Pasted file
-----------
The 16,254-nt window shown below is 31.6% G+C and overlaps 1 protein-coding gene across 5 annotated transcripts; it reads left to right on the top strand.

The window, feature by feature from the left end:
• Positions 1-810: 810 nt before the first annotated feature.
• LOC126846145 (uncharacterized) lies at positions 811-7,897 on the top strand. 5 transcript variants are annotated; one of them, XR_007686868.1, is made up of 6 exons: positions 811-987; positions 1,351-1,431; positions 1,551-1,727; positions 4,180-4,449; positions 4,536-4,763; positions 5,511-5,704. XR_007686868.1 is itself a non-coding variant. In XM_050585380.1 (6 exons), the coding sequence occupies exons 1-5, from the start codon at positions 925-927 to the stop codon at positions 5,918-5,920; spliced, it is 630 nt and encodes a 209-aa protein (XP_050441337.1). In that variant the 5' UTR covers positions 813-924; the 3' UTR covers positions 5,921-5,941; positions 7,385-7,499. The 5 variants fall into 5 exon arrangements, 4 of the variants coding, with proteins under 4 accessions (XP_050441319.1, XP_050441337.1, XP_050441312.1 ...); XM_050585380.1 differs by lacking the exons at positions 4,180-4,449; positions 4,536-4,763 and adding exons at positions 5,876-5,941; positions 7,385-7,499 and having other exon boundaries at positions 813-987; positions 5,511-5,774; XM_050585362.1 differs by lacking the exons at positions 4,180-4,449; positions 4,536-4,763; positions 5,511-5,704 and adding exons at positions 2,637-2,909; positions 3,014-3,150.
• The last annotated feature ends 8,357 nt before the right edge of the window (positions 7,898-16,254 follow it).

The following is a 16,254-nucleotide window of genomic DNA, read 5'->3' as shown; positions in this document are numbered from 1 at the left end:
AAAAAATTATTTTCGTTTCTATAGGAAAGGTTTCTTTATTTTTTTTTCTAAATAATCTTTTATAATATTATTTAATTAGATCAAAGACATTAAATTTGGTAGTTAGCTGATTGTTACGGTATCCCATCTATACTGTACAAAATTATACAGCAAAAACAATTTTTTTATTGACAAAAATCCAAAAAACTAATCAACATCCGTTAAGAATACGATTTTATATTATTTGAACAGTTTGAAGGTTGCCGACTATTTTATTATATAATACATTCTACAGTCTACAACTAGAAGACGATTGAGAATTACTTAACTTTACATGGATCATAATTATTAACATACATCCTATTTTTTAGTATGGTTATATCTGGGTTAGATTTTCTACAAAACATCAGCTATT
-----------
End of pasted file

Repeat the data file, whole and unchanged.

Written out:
The 16,254-nt window shown below is 31.6% G+C and overlaps 1 protein-coding gene across 5 annotated transcripts; it reads left to right on the top strand.

The window, feature by feature from the left end:
• Positions 1-810: 810 nt before the first annotated feature.
• LOC126846145 (uncharacterized) lies at positions 811-7,897 on the top strand. 5 transcript variants are annotated; one of them, XR_007686868.1, is made up of 6 exons: positions 811-987; positions 1,351-1,431; positions 1,551-1,727; positions 4,180-4,449; positions 4,536-4,763; positions 5,511-5,704. XR_007686868.1 is itself a non-coding variant. In XM_050585380.1 (6 exons), the coding sequence occupies exons 1-5, from the start codon at positions 925-927 to the stop codon at positions 5,918-5,920; spliced, it is 630 nt and encodes a 209-aa protein (XP_050441337.1). In that variant the 5' UTR covers positions 813-924; the 3' UTR covers positions 5,921-5,941; positions 7,385-7,499. The 5 variants fall into 5 exon arrangements, 4 of the variants coding, with proteins under 4 accessions (XP_050441319.1, XP_050441337.1, XP_050441312.1 ...); XM_050585380.1 differs by lacking the exons at positions 4,180-4,449; positions 4,536-4,763 and adding exons at positions 5,876-5,941; positions 7,385-7,499 and having other exon boundaries at positions 813-987; positions 5,511-5,774; XM_050585362.1 differs by lacking the exons at positions 4,180-4,449; positions 4,536-4,763; positions 5,511-5,704 and adding exons at positions 2,637-2,909; positions 3,014-3,150.
• The last annotated feature ends 8,357 nt before the right edge of the window (positions 7,898-16,254 follow it).

The following is a 16,254-nucleotide window of genomic DNA, read 5'->3' as shown; positions in this document are numbered from 1 at the left end:
AAAAAATTATTTTCGTTTCTATAGGAAAGGTTTCTTTATTTTTTTTTCTAAATAATCTTTTATAATATTATTTAATTAGATCAAAGACATTAAATTTGGTAGTTAGCTGATTGTTACGGTATCCCATCTATACTGTACAAAATTATACAGCAAAAACAATTTTTTTATTGACAAAAATCCAAAAAACTAATCAACATCCGTTAAGAATACGATTTTATATTATTTGAACAGTTTGAAGGTTGCCGACTATTTTATTATATAATACATTCTACAGTCTACAACTAGAAGACGATTGAGAATTACTTAACTTTACATGGATCATAATTATTAACATACATCCTATTTTTTAGTATGGTTATATCTGGGTTAGATTTTCTACAAAACATCAGCTATT